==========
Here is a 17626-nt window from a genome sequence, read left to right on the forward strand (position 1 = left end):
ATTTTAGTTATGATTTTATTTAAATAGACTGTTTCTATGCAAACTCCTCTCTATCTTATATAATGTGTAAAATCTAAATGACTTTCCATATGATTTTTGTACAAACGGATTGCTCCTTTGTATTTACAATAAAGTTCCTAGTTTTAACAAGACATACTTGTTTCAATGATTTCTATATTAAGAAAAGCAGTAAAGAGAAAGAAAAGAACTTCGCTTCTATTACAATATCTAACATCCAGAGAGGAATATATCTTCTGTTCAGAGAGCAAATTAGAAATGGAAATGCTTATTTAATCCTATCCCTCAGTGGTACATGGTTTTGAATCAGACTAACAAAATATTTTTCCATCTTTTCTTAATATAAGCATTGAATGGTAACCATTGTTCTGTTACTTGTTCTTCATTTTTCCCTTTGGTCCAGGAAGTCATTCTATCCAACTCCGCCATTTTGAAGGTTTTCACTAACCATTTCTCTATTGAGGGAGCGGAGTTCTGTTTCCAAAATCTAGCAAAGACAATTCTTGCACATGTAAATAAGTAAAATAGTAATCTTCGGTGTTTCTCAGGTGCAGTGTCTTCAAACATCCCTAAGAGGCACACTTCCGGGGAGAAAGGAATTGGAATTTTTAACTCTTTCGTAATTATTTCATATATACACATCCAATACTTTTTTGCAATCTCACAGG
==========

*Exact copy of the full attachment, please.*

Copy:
Here is a 17626-nt window from a genome sequence, read left to right on the forward strand (position 1 = left end):
ATTTTAGTTATGATTTTATTTAAATAGACTGTTTCTATGCAAACTCCTCTCTATCTTATATAATGTGTAAAATCTAAATGACTTTCCATATGATTTTTGTACAAACGGATTGCTCCTTTGTATTTACAATAAAGTTCCTAGTTTTAACAAGACATACTTGTTTCAATGATTTCTATATTAAGAAAAGCAGTAAAGAGAAAGAAAAGAACTTCGCTTCTATTACAATATCTAACATCCAGAGAGGAATATATCTTCTGTTCAGAGAGCAAATTAGAAATGGAAATGCTTATTTAATCCTATCCCTCAGTGGTACATGGTTTTGAATCAGACTAACAAAATATTTTTCCATCTTTTCTTAATATAAGCATTGAATGGTAACCATTGTTCTGTTACTTGTTCTTCATTTTTCCCTTTGGTCCAGGAAGTCATTCTATCCAACTCCGCCATTTTGAAGGTTTTCACTAACCATTTCTCTATTGAGGGAGCGGAGTTCTGTTTCCAAAATCTAGCAAAGACAATTCTTGCACATGTAAATAAGTAAAATAGTAATCTTCGGTGTTTCTCAGGTGCAGTGTCTTCAAACATCCCTAAGAGGCACACTTCCGGGGAGAAAGGAATTGGAATTTTTAACTCTTTCGTAATTATTTCATATATACACATCCAATACTTTTTTGCAATCTCACAGG